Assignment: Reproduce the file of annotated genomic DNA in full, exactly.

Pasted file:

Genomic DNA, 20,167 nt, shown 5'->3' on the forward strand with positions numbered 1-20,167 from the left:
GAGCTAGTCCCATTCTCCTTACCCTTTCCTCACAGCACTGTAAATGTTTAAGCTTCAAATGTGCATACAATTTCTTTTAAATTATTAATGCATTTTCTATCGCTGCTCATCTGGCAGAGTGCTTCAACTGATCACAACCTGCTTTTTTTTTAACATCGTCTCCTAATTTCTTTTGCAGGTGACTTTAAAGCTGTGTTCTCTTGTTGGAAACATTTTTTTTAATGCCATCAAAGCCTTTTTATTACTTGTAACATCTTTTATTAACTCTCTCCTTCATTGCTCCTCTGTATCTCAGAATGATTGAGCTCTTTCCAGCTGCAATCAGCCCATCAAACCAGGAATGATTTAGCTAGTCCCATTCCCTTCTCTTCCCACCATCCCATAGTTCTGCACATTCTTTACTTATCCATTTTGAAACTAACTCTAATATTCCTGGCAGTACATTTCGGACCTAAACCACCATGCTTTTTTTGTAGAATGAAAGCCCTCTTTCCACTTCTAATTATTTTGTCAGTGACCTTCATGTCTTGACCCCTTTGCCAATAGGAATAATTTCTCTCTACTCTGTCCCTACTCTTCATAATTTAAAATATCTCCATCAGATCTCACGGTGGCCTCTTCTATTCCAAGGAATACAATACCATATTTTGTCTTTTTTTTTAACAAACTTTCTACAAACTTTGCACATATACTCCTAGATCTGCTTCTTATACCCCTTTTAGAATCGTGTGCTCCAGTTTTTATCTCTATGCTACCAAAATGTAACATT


Genomic DNA, 20,167 nt, shown 5'->3' on the forward strand with positions numbered 1-20,167 from the left:
GAGCTAGTCCCATTCTCCTTACCCTTTCCTCACAGCACTGTAAATGTTTAAGCTTCAAATGTGCATACAATTTCTTTTAAATTATTAATGCATTTTCTATCGCTGCTCATCTGGCAGAGTGCTTCAACTGATCACAACCTGCTTTTTTTTTAACATCGTCTCCTAATTTCTTTTGCAGGTGACTTTAAAGCTGTGTTCTCTTGTTGGAAACATTTTTTTTAATGCCATCAAAGCCTTTTTATTACTTGTAACATCTTTTATTAACTCTCTCCTTCATTGCTCCTCTGTATCTCAGAATGATTGAGCTCTTTCCAGCTGCAATCAGCCCATCAAACCAGGAATGATTTAGCTAGTCCCATTCCCTTCTCTTCCCACCATCCCATAGTTCTGCACATTCTTTACTTATCCATTTTGAAACTAACTCTAATATTCCTGGCAGTACATTTCGGACCTAAACCACCATGCTTTTTTTGTAGAATGAAAGCCCTCTTTCCACTTCTAATTATTTTGTCAGTGACCTTCATGTCTTGACCCCTTTGCCAATAGGAATAATTTCTCTCTACTCTGTCCCTACTCTTCATAATTTAAAATATCTCCATCAGATCTCACGGTGGCCTCTTCTATTCCAAGGAATACAATACCATATTTTGTCTTTTTTTTTAACAAACTTTCTACAAACTTTGCACATATACTCCTAGATCTGCTTCTTATACCCCTTTTAGAATCGTGTGCTCCAGTTTTTATCTCTATGCTACCAAAATGTAACATT